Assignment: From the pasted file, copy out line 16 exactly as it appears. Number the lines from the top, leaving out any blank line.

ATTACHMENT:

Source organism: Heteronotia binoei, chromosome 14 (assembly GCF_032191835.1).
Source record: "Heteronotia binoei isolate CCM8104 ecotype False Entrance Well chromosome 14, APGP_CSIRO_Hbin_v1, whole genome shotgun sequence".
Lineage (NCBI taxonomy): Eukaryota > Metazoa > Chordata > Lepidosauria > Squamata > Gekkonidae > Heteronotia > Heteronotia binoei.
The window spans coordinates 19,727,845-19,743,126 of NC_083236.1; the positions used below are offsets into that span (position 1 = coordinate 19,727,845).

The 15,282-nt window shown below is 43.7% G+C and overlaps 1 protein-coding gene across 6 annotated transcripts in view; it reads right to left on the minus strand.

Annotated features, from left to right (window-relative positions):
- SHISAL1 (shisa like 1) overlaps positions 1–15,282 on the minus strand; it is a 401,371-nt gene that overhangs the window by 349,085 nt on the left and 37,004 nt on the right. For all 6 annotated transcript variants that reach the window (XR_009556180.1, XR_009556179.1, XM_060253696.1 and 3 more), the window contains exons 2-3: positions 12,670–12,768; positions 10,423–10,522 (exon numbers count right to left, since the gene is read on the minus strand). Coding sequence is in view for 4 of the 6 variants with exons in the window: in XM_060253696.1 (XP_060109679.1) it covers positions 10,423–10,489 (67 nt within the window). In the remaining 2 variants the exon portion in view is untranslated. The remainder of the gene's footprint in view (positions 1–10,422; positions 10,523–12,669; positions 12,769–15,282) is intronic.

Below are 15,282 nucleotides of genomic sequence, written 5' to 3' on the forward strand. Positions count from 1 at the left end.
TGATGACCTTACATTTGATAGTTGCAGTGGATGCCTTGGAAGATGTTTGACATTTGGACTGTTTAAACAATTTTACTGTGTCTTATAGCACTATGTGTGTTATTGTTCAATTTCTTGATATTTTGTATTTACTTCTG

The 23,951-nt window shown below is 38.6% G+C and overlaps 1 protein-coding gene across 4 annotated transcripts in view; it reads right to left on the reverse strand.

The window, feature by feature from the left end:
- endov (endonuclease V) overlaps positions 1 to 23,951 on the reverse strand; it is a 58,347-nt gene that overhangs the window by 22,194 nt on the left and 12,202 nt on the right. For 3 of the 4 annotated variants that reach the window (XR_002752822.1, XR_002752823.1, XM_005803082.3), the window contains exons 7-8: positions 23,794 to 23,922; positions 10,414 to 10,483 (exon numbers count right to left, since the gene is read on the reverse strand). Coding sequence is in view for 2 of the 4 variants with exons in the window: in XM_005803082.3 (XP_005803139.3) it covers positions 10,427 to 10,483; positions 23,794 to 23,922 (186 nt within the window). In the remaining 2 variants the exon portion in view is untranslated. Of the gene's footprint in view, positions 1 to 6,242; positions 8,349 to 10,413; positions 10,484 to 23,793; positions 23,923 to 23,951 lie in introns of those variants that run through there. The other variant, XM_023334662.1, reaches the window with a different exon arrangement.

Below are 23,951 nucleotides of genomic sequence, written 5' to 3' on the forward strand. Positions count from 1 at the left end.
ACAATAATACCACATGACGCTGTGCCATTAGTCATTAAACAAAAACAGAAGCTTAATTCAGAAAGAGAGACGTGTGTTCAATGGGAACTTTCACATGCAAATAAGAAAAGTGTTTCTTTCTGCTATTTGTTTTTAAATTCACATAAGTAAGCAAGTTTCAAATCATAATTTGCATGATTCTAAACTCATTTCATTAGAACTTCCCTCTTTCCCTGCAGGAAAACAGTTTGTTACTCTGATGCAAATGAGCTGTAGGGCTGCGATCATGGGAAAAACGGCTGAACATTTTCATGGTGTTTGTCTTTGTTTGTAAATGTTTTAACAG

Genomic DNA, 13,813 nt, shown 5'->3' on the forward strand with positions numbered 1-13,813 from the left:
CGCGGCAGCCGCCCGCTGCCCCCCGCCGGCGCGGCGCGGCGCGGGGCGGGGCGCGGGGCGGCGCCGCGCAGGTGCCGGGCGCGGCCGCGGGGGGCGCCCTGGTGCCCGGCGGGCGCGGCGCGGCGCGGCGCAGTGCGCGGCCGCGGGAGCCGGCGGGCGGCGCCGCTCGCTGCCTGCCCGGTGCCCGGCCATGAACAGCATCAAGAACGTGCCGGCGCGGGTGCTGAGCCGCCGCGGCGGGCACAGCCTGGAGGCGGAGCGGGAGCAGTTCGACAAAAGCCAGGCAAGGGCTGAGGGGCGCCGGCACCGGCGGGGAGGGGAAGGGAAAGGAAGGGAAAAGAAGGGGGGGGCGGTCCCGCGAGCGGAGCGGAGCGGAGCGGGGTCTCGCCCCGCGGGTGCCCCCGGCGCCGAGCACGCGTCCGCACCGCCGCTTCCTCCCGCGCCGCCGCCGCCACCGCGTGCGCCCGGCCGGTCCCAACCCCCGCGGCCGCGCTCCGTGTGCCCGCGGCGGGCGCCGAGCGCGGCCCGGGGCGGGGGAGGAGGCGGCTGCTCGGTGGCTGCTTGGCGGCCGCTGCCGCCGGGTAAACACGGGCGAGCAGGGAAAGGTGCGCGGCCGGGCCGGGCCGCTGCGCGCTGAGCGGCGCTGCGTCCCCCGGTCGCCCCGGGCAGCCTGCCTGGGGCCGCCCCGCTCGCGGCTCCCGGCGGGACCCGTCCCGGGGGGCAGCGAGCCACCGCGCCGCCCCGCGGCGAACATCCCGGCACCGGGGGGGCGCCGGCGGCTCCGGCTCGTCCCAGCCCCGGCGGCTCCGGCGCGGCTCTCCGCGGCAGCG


CGCGGCAGCCGCCCGCTGCCCCCCGCCGGCGCGGCGCGGCGCGGGGCGGGGCGCGGGGCGGCGCCGCGCAGGTGCCGGGCGCGGCCGCGGGGGGCGCCCTGGTGCCCGGCGGGCGCGGCGCGGCGCGGCGCAGTGCGCGGCCGCGGGAGCCGGCGGGCGGCGCCGCTCGCTGCCTGCCCGGTGCCCGGCCATGAACAGCATCAAGAACGTGCCGGCGCGGGTGCTGAGCCGCCGCGGCGGGCACAGCCTGGAGGCGGAGCGGGAGCAGTTCGACAAAAGCCAGGCAAGGGCTGAGGGGCGCCGGCACCGGCGGGGAGGGGAAGGGAAAGGAAGGGAAAAGAAGGGGGGGGCGGTCCCGCGAGCGGAGCGGAGCGGAGCGGGGTCTCGCCCCGCGGGTGCCCCCGGCGCCGAGCACGCGTCCGCACCGCCGCTTCCTCCCGCGCCGCCGCCGCCACCGCGTGCGCCCGGCCGGTCCCAACCCCCGCGGCCGCGCTCCGTGTGCCCGCGGCGGGCGCCGAGCGCGGCCCGGGGCGGGGGAGGAGGCGGCTGCTCGGTGGCTGCTTGGCGGCCGCTGCCGCCGGGTAAACACGGGCGAGCAGGGAAAGGTGCGCGGCCGGGCCGGGCCGCTGCGCGCTGAGCGGCGCTGCGTCCCCCGGTCGCCCCGGGCAGCCTGCCTGGGGCCGCCCCGCTCGCGGCTCCCGGCGGGACCCGTCCCGGGGGGCAGCGAGCCACCGCGCCGCCCCGCGGCGAACATCCCGGCACCGGGGGGGCGCCGGCGGCTCCGGCTCGTCCCAGCCCCGGCGGCTCCGGCGCGGCTCTCCGCGGCAGCG